“I do survey work for businesses based in Hampton, mostly Kaidan and Ravinian ones. Honestly, I’m out on the frontier up to my elbows in muck about half the time. Makes me appreciate my gargantuan bath tub even more when I do get home.” Tamsin laughed.
“Are you traveling for work right now?” Lisette asked.
“I’m in between jobs. I had something to discuss with Master Zoya, so I decided to make a quick stop in Carradia.” Tamsin’s eyes narrowed in memory, and her lips tightened.
“Oh, things didn’t go as well as I’d hoped. Master Zoya is just stubborn and old-fashioned, but it’s not a big deal really.” Tamsin shook off her dark mood. “Hey, I just thought of something. I’m off on my next job—why don’t you come along? I could use the help—and the company. The people I work for pay very well.” She leaned forward, eyes brightening. “Do say yes!”
A job with Tamsin? It had been ages since she’d spent time with the older mage. Lisette had been afraid that Tamsin still thought of her as the clingy tagalong child she’d been when she first came to Heartwood. It warmed her that Tamsin saw her as an equal. “I don’t have any other commitments, so yeah, I’m interested. Where’s the job?”
“Greyridge Mountains. In the Spines area.”
Lisette froze. Her mind stuttered. Had Tamsin just said the Spines?
Tamsin saw her expression and exhaled loudly. “Oh, Lisette. You can’t keep running away forever. You have to face it some time.”
“But…” Lisette’s thoughts were in splinters; she couldn’t come up with anything to say in the face of Tamsin’s pragmatism. The remnants of her earlier dream clung to her like glue.
She’s right. But still…so soon? Another voice in her mind argued, It’s been eight years. You’re not a child anymore. They have no hold over you.
“Besides,” Tamsin went on, “I was serious about roughing it. We’ll bring carry our own supplies—we won’t need to go into any of the settlements at all. It’ll do you good just to get used to the area again. Come on, Lisette.”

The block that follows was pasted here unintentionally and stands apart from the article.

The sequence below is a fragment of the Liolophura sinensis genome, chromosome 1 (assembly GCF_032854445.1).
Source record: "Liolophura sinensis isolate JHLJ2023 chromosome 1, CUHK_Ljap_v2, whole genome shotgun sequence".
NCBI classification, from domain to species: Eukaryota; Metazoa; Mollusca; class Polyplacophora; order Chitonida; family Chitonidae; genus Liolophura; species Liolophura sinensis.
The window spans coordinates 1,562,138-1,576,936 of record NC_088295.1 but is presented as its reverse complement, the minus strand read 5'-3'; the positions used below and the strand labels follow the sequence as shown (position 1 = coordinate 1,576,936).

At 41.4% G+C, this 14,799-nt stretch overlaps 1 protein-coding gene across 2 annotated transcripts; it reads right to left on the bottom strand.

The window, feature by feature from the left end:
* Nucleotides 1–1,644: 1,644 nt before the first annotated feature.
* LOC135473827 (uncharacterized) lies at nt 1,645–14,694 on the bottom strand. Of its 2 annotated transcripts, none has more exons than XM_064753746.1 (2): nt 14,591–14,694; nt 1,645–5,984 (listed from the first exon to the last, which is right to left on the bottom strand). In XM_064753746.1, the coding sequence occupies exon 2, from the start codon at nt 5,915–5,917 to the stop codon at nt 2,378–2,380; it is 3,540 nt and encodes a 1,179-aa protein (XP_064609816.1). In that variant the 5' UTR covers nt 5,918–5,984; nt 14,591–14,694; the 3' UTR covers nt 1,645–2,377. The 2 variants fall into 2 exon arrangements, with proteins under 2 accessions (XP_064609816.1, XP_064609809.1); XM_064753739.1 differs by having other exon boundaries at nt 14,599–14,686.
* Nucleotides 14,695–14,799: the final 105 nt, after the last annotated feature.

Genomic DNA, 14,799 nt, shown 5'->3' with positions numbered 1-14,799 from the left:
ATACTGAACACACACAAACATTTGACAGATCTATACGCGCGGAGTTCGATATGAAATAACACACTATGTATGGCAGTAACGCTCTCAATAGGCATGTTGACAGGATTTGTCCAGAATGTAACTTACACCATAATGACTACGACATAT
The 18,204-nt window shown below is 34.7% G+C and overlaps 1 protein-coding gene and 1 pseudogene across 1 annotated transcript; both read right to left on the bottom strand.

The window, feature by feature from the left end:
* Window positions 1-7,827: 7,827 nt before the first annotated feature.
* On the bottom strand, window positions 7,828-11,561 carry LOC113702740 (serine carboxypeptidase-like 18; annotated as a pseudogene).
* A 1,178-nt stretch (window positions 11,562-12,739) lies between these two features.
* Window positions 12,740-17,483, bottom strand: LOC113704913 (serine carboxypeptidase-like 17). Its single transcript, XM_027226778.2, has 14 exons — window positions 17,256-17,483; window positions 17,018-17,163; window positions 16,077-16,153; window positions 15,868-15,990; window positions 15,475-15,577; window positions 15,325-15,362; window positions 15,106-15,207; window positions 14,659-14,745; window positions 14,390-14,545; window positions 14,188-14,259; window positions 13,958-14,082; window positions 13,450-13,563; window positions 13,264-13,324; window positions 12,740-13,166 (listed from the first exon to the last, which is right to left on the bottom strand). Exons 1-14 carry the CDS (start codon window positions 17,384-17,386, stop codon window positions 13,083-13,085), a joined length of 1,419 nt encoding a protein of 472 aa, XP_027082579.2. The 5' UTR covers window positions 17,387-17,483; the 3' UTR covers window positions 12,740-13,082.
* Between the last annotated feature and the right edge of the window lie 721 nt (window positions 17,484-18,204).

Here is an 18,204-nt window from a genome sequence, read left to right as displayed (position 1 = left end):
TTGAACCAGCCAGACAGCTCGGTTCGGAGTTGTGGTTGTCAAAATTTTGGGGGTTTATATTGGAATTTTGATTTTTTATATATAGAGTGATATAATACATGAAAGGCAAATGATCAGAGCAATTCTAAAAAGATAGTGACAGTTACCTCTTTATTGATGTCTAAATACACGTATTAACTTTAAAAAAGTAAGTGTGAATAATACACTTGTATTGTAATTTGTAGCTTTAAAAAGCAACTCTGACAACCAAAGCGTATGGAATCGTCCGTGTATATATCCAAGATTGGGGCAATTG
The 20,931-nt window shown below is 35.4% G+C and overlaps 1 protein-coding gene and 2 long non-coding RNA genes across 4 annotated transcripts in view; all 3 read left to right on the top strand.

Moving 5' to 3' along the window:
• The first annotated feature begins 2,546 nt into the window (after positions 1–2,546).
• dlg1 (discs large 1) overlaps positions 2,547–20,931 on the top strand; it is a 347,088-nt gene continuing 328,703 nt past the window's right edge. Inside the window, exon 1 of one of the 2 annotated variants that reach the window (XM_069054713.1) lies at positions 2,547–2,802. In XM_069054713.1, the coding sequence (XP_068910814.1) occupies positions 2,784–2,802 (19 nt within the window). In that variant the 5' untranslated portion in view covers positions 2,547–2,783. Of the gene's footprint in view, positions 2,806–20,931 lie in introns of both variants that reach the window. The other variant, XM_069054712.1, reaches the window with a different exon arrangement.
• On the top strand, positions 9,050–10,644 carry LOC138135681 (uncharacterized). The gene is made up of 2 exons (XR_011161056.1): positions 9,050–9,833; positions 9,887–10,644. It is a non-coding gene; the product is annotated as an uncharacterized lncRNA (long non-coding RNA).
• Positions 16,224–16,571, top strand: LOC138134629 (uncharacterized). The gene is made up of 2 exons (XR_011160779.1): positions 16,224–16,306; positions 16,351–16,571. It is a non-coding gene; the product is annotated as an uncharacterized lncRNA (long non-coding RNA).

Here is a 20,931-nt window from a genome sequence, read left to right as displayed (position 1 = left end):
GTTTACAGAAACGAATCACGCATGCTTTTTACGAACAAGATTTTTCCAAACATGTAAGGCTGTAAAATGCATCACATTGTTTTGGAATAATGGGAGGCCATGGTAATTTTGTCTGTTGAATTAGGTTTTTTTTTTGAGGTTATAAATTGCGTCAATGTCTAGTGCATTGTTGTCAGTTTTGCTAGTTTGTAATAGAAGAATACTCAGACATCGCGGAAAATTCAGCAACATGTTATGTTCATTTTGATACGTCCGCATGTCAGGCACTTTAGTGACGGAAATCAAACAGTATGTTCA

Lisette stirred her cooling soup unhappily. Tamsin was right. She couldn’t avoid the Spines for the rest of her life. Employers would laugh in her face if she refused jobs in that location in case she might run into someone she’d known. Tamsin was offering her a way to get over her irrational fears. She should take it.
“Lisette!” exclaimed a bright voice. Lisette looked up as Naia, beaming, bore down upon them, tray in hands. Amber, looking annoyed, was behind her. She grabbed Naia’s shoulder, staying the Kaidan mage. “They’re busy,” Amber hissed. “Don’t bother them.”
“It’s fine,” Lisette assured them. Right now, even an interruption by Miss Prim and Proper was welcome.
“You must be the new journeywomen.” Tamsin smiled. “Ainsley told me about you two: a Ravinian pattern mage and a Kaidan wind mage, right?”
“Yep. I’m Naia and she’s Amber.”
Amber hung back, wearing her usual guarded expression. She gave a noncommittal nod.
At least Naia made up for it with her puppy-like enthusiasm. “Are you really one of the very first Heartwood students?” she asked eagerly, as if Tamsin had stepped out of some mythical past.
Tamsin laughed. “I was here before there was even a Heartwood. And when they made the school official, I was third on the list—and only because they went by alphabetical order.”
“Wow,” Naia breathed.
Amber frowned. “You were here before Heartwood Academy formed? How’d that happen?”
“Oh, I was called,” said Tamsin with a wave. “Tell me about yourselves, girls. How do you like Heartwood? Have you gone on many missions yet?”
“I just got here.” Naia made a face. “I changed my magical style recently, and it’s not stable yet. I’ve just been practicing.” She let out a gusty sigh. “It’s kinda boring, actually.”
“I’ve done some stuff around town,” Amber confessed when Tamsin looked at her. “With Kael, usually. I didn’t really want to go to the mines with him when he asked, though.”
“I don’t blame you. Kael’s idea of a good time doesn’t match up with most people’s.”
“He’s all right,” said Amber.
“Tell you what,” announced Tamsin. “Lisette and I are going on a job. Why don’t the two of you tag along and see for yourself what a real Heartwood mission looks like?”
“Wait—” began Lisette, but Naia clapped her hands together. “Oooh, like a girls’ trip? It sounds fantastic!”
Amber looked at Lisette. “You okay with this?”
“I don’t mind if you come along,” Lisette said, “but I haven’t decided if I’m going or not.”
A faint frown appeared between Tamsin’s brows. Then she shrugged. “Well, I’m happy to take anyone who wants to go. Unfortunately, I can’t give you too much time to decide. I leave tomorrow morning.”
“What?” Lisette protested. “But you just got here!” We barely had time to talk!
“Sorry, Lisette, but I have to work to eat.” Tamsin’s expression was sympathetic.
Lisette’s hands clenched in her lap. “Then I guess I’ll come with you.”
“You sure?” Tamsin gave her a searching look.
“I’m sure.” Lisette nodded at Naia and Amber. “You can come, too, if you want.”
Naia cheered. Amber said dryly, “I thought we were already invited.”
“Draw up some chairs, girls,” Tamsin spoke briskly, but she looked pleased. “We need to plan.”
Author’s Note: New arc, new point of view, new character! I don’t have Lisette’s voice pinned down yet, but I hope it will become clearer to me as I go on. I’m excited about a girls’-only mission, too. What do you think so far? Let me know in the comments.